Kubernetes has become quite a breakthrough in the IT world, but why? What does it give to businesses that makes every CTO wonder if their product would benefit from Kubernetes? Let's dig into the reasons.
As an orchestrator, Kubernetes does two things: keeps infrastructure at its desired state and replaces malfunctioning containers with healthy ones. This frees a DevOps engineer from performing routine tasks that can effortlessly be taken over by a machine.
However, there is one more question — when to use Kubernetes? Kubernetes works only with containerized applications. This means that monolithic products will have to configure auto-scaling and load balancing manually using different tools.
What Kubernetes DOES help businesses to achieve is better fault-tolerance and application performance quality. When using a containerized application that is orchestrated by Kubernetes under the hood, you will never encounter such issues as 'Service is unavailable', 'Oops! The server is down', 'Service is not responding. Try again later', which itself will shorten the feedback cycle for the product and leave a positive impression on the user.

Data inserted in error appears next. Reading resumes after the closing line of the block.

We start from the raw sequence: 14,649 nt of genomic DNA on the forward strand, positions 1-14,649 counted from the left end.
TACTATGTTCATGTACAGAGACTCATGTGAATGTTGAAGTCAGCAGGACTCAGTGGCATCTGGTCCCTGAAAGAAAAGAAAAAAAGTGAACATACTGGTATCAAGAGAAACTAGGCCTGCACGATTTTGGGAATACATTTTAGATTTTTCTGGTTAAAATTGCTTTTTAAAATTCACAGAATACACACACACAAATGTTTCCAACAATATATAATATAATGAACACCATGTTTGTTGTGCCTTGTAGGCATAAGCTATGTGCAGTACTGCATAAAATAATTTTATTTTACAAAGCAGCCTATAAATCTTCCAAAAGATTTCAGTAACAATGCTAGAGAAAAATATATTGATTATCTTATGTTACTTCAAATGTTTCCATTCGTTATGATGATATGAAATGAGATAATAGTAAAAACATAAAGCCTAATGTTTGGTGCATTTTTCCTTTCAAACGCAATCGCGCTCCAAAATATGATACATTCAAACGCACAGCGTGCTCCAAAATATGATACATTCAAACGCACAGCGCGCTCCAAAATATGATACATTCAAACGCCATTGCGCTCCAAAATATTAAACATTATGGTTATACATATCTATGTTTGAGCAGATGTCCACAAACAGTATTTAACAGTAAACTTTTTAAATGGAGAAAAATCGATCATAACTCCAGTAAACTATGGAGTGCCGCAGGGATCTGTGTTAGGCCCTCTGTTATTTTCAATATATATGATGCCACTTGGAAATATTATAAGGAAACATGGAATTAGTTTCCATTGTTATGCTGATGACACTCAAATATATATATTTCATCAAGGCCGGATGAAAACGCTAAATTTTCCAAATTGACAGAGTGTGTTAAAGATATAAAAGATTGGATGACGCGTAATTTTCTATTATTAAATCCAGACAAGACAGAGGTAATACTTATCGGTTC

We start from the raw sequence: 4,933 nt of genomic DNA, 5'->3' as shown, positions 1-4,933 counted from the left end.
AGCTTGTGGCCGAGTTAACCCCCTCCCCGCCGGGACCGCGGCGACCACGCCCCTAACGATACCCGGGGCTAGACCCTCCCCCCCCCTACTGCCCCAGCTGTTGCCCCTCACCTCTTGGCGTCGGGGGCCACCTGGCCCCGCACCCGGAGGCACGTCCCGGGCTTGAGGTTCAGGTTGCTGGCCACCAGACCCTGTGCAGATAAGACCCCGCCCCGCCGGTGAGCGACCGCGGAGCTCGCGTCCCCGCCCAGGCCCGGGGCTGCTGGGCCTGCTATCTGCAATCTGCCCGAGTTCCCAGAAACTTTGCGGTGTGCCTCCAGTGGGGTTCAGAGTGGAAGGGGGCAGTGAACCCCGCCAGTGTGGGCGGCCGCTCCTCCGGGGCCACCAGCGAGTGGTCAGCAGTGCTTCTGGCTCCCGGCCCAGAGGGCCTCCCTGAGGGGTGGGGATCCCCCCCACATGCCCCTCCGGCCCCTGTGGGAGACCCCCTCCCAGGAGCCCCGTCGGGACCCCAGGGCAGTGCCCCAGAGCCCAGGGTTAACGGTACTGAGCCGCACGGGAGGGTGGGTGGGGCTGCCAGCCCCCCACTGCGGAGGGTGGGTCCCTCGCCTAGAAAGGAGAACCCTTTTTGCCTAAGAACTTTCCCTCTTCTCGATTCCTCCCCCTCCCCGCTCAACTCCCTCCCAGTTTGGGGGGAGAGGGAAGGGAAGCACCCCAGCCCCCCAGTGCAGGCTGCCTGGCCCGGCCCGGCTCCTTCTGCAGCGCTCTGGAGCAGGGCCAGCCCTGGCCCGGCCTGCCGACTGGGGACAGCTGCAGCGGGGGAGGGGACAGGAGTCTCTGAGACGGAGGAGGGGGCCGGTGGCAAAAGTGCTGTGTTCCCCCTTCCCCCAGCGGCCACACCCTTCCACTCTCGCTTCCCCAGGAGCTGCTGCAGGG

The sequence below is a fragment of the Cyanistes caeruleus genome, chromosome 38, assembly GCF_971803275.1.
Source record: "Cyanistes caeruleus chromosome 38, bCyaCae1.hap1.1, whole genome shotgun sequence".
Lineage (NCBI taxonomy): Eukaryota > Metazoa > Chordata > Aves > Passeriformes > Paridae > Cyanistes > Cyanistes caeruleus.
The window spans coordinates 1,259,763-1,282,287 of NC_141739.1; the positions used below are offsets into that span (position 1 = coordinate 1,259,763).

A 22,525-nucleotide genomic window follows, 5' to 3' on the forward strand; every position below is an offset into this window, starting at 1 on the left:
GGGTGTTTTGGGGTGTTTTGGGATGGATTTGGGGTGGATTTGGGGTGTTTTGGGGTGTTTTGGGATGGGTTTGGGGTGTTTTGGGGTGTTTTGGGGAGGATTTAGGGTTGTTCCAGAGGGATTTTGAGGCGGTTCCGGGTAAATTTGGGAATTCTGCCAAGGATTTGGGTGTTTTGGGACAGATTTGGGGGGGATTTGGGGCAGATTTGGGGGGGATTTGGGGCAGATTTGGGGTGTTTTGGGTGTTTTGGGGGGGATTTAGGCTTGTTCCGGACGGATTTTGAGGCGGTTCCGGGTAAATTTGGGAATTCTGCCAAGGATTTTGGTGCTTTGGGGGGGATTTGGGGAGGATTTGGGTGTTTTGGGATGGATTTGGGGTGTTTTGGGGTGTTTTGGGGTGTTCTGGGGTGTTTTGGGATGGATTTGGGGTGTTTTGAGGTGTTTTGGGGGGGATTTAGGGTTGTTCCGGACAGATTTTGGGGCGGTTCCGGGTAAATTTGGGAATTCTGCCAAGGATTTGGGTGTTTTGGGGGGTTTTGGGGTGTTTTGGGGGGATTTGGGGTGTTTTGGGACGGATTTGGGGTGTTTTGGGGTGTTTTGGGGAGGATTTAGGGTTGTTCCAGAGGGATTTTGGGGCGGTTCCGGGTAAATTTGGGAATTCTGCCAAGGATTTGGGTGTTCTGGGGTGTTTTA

Overall, Kubernetes deployment and use eventually involve several factors:
- manual work automation
- positive user experience
- better user retention
- shorter feedback cycle
- better operability
As mentioned earlier, non-containerized applications cannot deploy Kubernetes, but they can still achieve all the factors mentioned above without it. Can the containerized apps do it?
Well, yes, they can. The fact is, not all the businesses need or can implement Kubernetes. It does make their life easier, but it's not always necessary. To define if Kubernetes implementation would benefit your business, you need to consider several factors: the complexity of your IT infrastructure, the level of its automation, etc.
To get a full infrastructure audit and recommendations on its optimization, fill out the form below. DevOps engineers at OpsWorks Co. will conduct an in-depth infrastructure analysis to document all the improvements that should be made to achieve your specific business goals.